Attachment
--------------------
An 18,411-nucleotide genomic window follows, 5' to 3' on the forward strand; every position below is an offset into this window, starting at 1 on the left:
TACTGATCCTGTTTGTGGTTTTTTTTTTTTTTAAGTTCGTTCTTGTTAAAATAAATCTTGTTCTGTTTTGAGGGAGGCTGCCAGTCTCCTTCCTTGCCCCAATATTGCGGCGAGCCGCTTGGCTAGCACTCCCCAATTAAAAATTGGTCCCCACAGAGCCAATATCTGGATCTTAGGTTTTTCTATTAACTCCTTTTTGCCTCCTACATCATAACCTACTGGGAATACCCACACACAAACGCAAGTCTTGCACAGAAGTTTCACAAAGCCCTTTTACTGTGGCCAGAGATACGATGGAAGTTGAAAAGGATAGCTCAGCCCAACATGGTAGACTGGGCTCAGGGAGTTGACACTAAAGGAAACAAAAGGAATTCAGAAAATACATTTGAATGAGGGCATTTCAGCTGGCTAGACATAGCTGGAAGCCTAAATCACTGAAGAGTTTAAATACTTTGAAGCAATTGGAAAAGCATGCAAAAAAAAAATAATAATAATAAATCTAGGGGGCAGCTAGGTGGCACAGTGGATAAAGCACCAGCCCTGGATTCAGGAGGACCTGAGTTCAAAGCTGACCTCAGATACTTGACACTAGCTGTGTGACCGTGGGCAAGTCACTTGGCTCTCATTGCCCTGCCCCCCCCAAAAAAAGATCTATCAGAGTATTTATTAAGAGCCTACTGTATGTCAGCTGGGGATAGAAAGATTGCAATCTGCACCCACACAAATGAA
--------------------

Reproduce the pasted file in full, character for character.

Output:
An 18,411-nucleotide genomic window follows, 5' to 3' on the forward strand; every position below is an offset into this window, starting at 1 on the left:
TACTGATCCTGTTTGTGGTTTTTTTTTTTTTTAAGTTCGTTCTTGTTAAAATAAATCTTGTTCTGTTTTGAGGGAGGCTGCCAGTCTCCTTCCTTGCCCCAATATTGCGGCGAGCCGCTTGGCTAGCACTCCCCAATTAAAAATTGGTCCCCACAGAGCCAATATCTGGATCTTAGGTTTTTCTATTAACTCCTTTTTGCCTCCTACATCATAACCTACTGGGAATACCCACACACAAACGCAAGTCTTGCACAGAAGTTTCACAAAGCCCTTTTACTGTGGCCAGAGATACGATGGAAGTTGAAAAGGATAGCTCAGCCCAACATGGTAGACTGGGCTCAGGGAGTTGACACTAAAGGAAACAAAAGGAATTCAGAAAATACATTTGAATGAGGGCATTTCAGCTGGCTAGACATAGCTGGAAGCCTAAATCACTGAAGAGTTTAAATACTTTGAAGCAATTGGAAAAGCATGCAAAAAAAAAATAATAATAATAAATCTAGGGGGCAGCTAGGTGGCACAGTGGATAAAGCACCAGCCCTGGATTCAGGAGGACCTGAGTTCAAAGCTGACCTCAGATACTTGACACTAGCTGTGTGACCGTGGGCAAGTCACTTGGCTCTCATTGCCCTGCCCCCCCCAAAAAAAGATCTATCAGAGTATTTATTAAGAGCCTACTGTATGTCAGCTGGGGATAGAAAGATTGCAATCTGCACCCACACAAATGAA